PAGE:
13 The same word is used in Daniel chapter 6 verses 7, 12, 16 and 24 as it was in Daniel chapter 3 verses 6, 11, 15, 20, 21 and 24.
 14 Dan. 6. 21-22.
 15 Acts 12. 9.
 16 Acts 12. 7-11. For the background to Agrippa’s actions, see https://readingacts.com/2013/02/19/acts-121-2-why-did-herod-kill-james/.
 17 Although unquestionably great in power, Ps. 103. 20; 2 Pet. 2. 11.
 18 Col. 1. 13.
 19 Heb. 2. 15.
 20 1 Thess. 1. 10.
 21 1 John 4. 10.
 22 1 John 1. 7.
 23 Angels are ‘spirits’, Heb. 1. 14.
 24 E.g., Gen. 18. 2, 16, 22; 19. 1.
 25 E.g., 1 Kgs. 19. 5.
 26 Gen. 19. 3.
 27 Note the Baptist’s word about ‘the Lamb of God who takes away the sin of the world’, John 1. 29.
 28 Luke 20. 36. The Lord Jesus was capable of dying (unlike fallen angels, Luke 20. 36), but He was not subject to death (unlike fallen man, Heb. 9. 27).
 29 Rev. 5. 8-12. His wounds are the memorials of death which no angel will (or can) ever carry.
 30 Luke 1. 26, 31.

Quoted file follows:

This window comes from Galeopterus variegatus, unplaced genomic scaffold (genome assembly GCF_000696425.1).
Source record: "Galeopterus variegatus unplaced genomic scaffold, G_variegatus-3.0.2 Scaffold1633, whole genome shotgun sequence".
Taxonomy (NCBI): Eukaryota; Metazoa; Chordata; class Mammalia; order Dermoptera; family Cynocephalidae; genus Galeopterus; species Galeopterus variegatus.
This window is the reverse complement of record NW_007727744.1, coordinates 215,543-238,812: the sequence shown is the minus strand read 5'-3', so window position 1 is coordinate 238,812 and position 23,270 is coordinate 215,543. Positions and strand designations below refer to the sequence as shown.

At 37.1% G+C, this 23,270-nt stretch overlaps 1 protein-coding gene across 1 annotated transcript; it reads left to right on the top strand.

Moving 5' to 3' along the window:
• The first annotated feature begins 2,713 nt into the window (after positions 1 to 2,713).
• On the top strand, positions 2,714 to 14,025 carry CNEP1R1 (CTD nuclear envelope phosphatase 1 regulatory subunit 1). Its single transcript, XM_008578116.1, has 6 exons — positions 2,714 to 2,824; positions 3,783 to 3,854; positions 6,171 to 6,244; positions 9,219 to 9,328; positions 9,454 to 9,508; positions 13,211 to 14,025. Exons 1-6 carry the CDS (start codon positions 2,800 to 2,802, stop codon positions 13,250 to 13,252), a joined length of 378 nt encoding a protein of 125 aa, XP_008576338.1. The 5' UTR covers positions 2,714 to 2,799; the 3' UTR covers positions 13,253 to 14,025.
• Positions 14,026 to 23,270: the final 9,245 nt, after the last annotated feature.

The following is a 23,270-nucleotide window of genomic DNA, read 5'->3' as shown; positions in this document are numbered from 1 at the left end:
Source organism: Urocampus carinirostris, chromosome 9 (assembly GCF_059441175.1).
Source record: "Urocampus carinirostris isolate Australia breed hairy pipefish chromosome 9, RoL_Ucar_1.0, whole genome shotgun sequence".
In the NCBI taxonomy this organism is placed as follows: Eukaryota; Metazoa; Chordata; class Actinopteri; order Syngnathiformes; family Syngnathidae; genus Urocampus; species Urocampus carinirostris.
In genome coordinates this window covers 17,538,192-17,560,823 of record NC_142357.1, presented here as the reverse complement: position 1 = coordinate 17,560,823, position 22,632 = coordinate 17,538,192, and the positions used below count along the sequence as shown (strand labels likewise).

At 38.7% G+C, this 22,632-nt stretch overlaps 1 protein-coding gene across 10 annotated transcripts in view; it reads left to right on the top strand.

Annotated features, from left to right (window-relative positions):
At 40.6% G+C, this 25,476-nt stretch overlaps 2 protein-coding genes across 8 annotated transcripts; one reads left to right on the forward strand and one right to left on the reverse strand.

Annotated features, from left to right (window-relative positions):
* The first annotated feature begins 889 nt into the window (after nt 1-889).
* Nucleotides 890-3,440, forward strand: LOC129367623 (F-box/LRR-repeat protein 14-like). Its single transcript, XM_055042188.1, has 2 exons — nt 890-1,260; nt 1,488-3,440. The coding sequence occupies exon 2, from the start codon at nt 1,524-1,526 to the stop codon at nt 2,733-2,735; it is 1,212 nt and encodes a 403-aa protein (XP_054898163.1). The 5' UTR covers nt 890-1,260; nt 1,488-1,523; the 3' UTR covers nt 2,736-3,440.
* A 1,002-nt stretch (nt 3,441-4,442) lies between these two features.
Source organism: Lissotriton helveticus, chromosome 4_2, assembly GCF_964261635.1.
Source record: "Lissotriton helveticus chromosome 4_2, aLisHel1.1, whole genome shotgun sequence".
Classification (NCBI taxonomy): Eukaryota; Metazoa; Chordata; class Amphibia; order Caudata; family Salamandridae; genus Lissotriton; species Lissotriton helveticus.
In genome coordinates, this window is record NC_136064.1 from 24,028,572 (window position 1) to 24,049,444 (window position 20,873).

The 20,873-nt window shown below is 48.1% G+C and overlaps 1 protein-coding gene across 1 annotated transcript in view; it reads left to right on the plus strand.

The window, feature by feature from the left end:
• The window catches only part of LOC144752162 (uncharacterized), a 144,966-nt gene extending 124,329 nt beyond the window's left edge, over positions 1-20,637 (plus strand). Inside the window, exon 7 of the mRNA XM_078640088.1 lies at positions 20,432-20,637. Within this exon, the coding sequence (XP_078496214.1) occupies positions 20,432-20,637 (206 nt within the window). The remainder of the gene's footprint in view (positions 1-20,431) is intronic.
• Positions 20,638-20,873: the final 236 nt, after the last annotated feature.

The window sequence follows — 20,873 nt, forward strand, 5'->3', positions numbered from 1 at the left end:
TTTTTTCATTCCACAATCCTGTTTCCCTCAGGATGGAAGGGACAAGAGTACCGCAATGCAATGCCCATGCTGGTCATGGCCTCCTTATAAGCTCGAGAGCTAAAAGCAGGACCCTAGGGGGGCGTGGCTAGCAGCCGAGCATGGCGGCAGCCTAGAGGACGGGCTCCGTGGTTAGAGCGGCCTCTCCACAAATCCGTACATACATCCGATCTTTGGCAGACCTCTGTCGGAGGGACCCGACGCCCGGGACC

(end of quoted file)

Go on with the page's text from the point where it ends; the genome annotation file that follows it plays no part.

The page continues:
31 In terms of His mission; cp. His ‘office’ as Saviour.
 32 Matt. 1. 21.
 33 Luke 2. 10, 11.
 34 There was – and is – no more salvation to be found ‘from angels’ than there was – or is – salvation to be found ‘for angels’. Their only ‘deliverance’ was into chains, pending judgement, 2 Pet. 2. 4; cp. Matt. 25. 41. Jesus did not don the nature of angels, Heb. 2. 16, ‘because He was not to be a Mediator for them, a Saviour unto them. Those of them who had sinned were left unto everlasting ruin; and those who retained their original righteousness needed no redemption’, John Owen, Works, Volume 1, pg. 86.
‘From heaven the sinning angels fell,
And wrath and darkness chain’d them down;
But man, vile man, forsook his bliss,
And mercy lifts him to a crown.
Amazing work of sovereign grace
That could distinguish rebels so!
Our guilty treasons call’d aloud
For everlasting fetters too’.
[Isaac Watts]
 35 Luke 19. 10; cp. 9. 56.
 36 The full first verse reads:
I cannot tell why He whom angels worship
Should set His love upon the sons of men,
Or why, as Shepherd, He should seek the wanderers,
To bring them back, they know not how nor when.
But this I know, that He was born of Mary,
When Bethlehem’s manger was His only home,
And that He lived at Nazareth and laboured,
And so the Saviour, Saviour of the world, has come.
[William Fullerton]